Given the ongoing growth-inflation dynamics, the possibility of one more cut in the repo rate beyond June cannot be ignored
After the two inter-meeting cuts in January and March, the Reserve Bank of India (RBI) kept its key policy interest rates unchanged at the April meeting. However, the central bank’s guidance remained dovish as RBI remains well on course to meet its 2016 Consumer Price Index (CPI) target of 6%. Inflation is set to stay low in the coming months; CPI will likely tread sub-4% in the third quarter of 2015.
On the other hand, on the growth front, India has witnessed only a gradual cyclical recovery and a notable uptick in the investment cycle looks less likely in 2015. On balance, one clearly expects another 25 basis point (bps) cut in the repo rate in the June policy, possibly with a slightly more cautious policy narrative. One basis point is one-hundredth of a percentage point.
Given the ongoing growth-inflation dynamics, the possibility of one more cut in the repo rate beyond June cannot be ignored. However, such an action will remain contingent upon greater clarity around a number of factors, including trends in commodity prices, the monsoon outcome, the likely 2016 inflation trajectory and the impact of a potential rate hike by the US Federal Reserve in the second half of 2015. Retail inflation in India will likely average 5% during 2015-16. But, at the same time, it may move up to 5.5-6% in early 2016 and, accordingly, RBI prefers to avoid cutting rates aggressively at the moment.
Pricing power and inflation expectations
The current softening in inflation remains broad-based, reflecting a host of factors such as better controls over food prices, persistent idle industrial capacity and a stable rupee. The April CPI came in at a benign sub-5% level despite unseasonal rains, a rise in the service tax rate and some hikes in domestic energy prices. While prices of commodities, especially oil, have moved up to an extent in recent weeks, we feel they are still materially favourable for India and the probability of a flare-up in commodity prices appears low.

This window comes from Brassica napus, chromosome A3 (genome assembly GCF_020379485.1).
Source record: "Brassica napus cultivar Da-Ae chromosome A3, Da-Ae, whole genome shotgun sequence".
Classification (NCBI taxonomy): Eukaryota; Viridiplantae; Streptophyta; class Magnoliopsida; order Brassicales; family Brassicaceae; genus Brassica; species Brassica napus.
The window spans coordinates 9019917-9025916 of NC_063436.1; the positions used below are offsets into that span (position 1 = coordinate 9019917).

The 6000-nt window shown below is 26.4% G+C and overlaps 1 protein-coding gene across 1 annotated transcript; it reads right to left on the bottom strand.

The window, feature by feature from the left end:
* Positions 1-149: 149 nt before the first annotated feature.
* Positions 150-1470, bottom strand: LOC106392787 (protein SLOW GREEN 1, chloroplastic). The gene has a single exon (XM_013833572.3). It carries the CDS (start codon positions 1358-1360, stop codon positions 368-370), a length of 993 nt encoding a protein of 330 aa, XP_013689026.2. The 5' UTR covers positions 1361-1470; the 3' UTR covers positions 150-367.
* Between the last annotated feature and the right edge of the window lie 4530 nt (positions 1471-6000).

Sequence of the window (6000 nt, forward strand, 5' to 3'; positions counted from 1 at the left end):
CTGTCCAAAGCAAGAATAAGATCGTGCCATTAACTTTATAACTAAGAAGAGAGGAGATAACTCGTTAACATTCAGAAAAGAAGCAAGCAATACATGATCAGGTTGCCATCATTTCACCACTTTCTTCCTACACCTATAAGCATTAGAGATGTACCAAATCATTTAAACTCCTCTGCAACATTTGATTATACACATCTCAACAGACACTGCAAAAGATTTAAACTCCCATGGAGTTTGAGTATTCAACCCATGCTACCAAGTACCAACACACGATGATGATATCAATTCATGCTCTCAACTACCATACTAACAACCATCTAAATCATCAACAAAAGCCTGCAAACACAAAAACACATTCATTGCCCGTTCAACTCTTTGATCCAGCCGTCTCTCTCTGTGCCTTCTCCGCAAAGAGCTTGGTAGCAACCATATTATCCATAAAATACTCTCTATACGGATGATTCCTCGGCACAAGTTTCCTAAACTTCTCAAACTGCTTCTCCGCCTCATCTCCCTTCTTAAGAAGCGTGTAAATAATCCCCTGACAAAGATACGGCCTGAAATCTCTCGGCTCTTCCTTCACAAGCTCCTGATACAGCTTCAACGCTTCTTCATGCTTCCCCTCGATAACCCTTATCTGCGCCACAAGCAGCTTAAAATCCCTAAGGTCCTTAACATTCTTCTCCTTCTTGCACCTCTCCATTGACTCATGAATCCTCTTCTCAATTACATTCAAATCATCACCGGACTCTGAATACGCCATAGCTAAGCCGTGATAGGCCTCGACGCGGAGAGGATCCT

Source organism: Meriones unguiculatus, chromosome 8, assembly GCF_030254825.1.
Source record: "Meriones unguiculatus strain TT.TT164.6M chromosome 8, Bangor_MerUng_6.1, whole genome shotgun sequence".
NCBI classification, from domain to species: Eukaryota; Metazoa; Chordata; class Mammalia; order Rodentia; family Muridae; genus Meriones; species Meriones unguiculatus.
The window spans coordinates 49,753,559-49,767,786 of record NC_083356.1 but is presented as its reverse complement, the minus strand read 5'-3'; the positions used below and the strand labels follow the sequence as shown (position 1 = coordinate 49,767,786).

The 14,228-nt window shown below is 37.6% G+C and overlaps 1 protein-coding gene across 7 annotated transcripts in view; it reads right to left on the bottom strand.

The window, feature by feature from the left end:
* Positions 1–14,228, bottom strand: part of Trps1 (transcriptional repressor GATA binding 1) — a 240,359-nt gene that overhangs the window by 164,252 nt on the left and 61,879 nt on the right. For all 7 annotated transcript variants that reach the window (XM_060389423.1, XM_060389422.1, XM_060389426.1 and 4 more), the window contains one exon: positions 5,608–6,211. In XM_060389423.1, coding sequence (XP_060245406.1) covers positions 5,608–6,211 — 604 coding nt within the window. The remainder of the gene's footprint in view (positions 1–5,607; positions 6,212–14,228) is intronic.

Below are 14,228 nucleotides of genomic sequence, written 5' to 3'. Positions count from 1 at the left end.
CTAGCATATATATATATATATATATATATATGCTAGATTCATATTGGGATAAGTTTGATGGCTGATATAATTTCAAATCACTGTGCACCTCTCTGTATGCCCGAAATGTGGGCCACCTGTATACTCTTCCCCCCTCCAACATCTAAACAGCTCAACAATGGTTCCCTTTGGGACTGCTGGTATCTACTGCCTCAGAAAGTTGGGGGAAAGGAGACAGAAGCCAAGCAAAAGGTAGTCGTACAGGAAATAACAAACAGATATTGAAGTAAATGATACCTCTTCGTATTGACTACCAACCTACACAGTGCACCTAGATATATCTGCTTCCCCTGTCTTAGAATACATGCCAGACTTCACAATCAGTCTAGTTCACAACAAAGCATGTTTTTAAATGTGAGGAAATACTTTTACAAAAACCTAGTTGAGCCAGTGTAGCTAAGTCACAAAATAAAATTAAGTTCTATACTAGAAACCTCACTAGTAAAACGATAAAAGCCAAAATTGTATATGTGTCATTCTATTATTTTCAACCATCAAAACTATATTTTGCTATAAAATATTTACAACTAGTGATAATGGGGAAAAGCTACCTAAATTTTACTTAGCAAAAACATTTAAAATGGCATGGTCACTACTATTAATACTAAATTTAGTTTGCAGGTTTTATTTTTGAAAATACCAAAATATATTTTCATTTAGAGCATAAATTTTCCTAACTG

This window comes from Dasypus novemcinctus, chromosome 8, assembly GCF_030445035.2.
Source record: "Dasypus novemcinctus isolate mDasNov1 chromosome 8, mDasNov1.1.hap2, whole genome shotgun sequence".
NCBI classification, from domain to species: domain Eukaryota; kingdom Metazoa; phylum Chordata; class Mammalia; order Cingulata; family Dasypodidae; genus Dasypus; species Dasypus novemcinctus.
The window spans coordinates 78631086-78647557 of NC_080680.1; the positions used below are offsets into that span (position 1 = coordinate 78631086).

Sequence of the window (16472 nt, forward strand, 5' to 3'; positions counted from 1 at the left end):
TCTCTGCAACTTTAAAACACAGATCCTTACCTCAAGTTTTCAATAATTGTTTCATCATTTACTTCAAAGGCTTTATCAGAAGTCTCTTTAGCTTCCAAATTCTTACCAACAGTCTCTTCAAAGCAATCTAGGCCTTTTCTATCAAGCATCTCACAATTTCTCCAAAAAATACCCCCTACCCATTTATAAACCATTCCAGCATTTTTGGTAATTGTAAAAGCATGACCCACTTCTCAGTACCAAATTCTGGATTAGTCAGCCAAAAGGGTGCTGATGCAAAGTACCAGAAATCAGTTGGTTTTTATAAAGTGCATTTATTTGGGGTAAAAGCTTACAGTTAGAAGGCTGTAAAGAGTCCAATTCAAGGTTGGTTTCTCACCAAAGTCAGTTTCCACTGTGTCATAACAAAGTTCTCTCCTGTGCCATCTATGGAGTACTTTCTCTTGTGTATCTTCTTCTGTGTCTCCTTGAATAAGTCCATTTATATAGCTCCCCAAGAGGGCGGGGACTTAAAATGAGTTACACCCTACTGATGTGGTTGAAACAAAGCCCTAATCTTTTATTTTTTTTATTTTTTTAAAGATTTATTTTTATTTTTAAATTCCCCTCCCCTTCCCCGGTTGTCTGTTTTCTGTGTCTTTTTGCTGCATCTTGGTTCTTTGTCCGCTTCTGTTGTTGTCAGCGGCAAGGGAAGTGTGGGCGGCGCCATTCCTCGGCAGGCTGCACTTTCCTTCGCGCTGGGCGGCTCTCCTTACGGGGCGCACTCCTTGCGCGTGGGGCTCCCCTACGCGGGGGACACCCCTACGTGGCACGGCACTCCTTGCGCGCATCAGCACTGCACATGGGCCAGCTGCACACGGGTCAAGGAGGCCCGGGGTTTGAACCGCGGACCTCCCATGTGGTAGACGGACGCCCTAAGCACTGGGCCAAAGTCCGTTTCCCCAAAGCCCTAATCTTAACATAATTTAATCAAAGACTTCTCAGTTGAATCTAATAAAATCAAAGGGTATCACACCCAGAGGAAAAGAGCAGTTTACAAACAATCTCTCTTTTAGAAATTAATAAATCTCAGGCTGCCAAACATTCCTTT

Moreover, disinflation in India looks even stronger based on other inflation indicators (e.g., Wholesale Price Index, or WPI; gross domestic product deflator).
WPI-based inflation in April was about 750 basis points lower than the CPI. In fact, the WPI—which allocates a higher weight to industrial commodities and does not include services—has already contracted year-on-year for six consecutive months and is currently at a four-decade low. This reflects a material weakening in industrial pricing power. Household inflation expectations have dipped sharply since late 2014. RBI’s industrial surveys also show a considerable decline in raw material costs. Even with the modest improvements in growth, selling prices outlook have remained stagnant, and are unlikely to increase in the near future.
RBI, under governor Raghuram Rajan’s leadership, focuses primarily on the CPI for setting policy interest rates. Nevertheless, it will be neither easy nor prudent to ignore other indicators of inflation when divergences are so large and persisting for several months.
Longer-term inflation management
Also, some of the recent developments will likely help inflation management in the medium to long term. First, food inflation, despite sub-optimal weather conditions during the past year, has softened to around 6% from an average of more than 11% a year during the previous five years.
One feels that, among other things, the government’s stance of more active management of food stocks, allowing only a modest increase in minimum support prices (MSPs) of agro commodities, and stronger vigilance have played a major role in containing food inflation and inflation expectations. It might, thus, be fair to expect food inflation to, by and large, remain better anchored.
Second, the government seems mindful of fiscal discipline. While the February 2015 budget unveiled a slightly more relaxed fiscal consolidation path, the higher allocation for capital spending is a clear positive and will potentially boost long-term growth.
Third, the healthy balance of payment dynamics offers greater stability for the rupee and, thereby, will help contain imported inflation. Finally, the government continues to underscore its commitment to carry out reforms, even if unpopular, towards improving ease of doing business and long-term competitiveness of the country. While success on these fronts needs to be monitored on an ongoing basis, one sees more reasons to be hopeful than sceptical at the current juncture.
This is the last in a series of three articles ahead of RBI’s bimonthly monetary policy review on 2 June.